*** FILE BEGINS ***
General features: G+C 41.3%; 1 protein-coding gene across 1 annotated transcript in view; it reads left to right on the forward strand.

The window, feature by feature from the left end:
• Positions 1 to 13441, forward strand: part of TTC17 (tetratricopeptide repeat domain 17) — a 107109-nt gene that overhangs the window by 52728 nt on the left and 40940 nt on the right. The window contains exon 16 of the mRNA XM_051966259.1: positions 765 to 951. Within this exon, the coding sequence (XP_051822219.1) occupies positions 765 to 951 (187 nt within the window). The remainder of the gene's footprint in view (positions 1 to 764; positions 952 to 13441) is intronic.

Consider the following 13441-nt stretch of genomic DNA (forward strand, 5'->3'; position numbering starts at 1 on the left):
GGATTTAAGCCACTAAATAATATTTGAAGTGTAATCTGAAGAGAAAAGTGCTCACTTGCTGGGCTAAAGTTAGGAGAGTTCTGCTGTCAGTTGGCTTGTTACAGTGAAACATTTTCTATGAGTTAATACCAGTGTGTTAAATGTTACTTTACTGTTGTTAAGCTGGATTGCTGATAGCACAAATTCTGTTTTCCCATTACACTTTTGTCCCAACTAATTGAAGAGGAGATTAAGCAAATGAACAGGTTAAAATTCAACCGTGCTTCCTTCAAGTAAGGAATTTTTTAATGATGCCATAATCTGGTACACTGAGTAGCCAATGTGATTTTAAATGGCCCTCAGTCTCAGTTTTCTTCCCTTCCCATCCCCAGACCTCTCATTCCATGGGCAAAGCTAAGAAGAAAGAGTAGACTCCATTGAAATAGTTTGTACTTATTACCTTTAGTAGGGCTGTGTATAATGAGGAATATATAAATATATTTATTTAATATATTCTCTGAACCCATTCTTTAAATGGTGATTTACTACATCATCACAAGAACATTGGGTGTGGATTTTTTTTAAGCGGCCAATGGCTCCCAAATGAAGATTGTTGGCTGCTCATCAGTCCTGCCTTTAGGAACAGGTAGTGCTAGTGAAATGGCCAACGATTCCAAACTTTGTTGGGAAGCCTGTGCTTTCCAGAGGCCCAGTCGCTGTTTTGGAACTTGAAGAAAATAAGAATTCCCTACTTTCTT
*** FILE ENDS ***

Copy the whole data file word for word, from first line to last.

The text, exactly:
General features: G+C 41.3%; 1 protein-coding gene across 1 annotated transcript in view; it reads left to right on the forward strand.

The window, feature by feature from the left end:
• Positions 1 to 13441, forward strand: part of TTC17 (tetratricopeptide repeat domain 17) — a 107109-nt gene that overhangs the window by 52728 nt on the left and 40940 nt on the right. The window contains exon 16 of the mRNA XM_051966259.1: positions 765 to 951. Within this exon, the coding sequence (XP_051822219.1) occupies positions 765 to 951 (187 nt within the window). The remainder of the gene's footprint in view (positions 1 to 764; positions 952 to 13441) is intronic.

Consider the following 13441-nt stretch of genomic DNA (forward strand, 5'->3'; position numbering starts at 1 on the left):
GGATTTAAGCCACTAAATAATATTTGAAGTGTAATCTGAAGAGAAAAGTGCTCACTTGCTGGGCTAAAGTTAGGAGAGTTCTGCTGTCAGTTGGCTTGTTACAGTGAAACATTTTCTATGAGTTAATACCAGTGTGTTAAATGTTACTTTACTGTTGTTAAGCTGGATTGCTGATAGCACAAATTCTGTTTTCCCATTACACTTTTGTCCCAACTAATTGAAGAGGAGATTAAGCAAATGAACAGGTTAAAATTCAACCGTGCTTCCTTCAAGTAAGGAATTTTTTAATGATGCCATAATCTGGTACACTGAGTAGCCAATGTGATTTTAAATGGCCCTCAGTCTCAGTTTTCTTCCCTTCCCATCCCCAGACCTCTCATTCCATGGGCAAAGCTAAGAAGAAAGAGTAGACTCCATTGAAATAGTTTGTACTTATTACCTTTAGTAGGGCTGTGTATAATGAGGAATATATAAATATATTTATTTAATATATTCTCTGAACCCATTCTTTAAATGGTGATTTACTACATCATCACAAGAACATTGGGTGTGGATTTTTTTTAAGCGGCCAATGGCTCCCAAATGAAGATTGTTGGCTGCTCATCAGTCCTGCCTTTAGGAACAGGTAGTGCTAGTGAAATGGCCAACGATTCCAAACTTTGTTGGGAAGCCTGTGCTTTCCAGAGGCCCAGTCGCTGTTTTGGAACTTGAAGAAAATAAGAATTCCCTACTTTCTT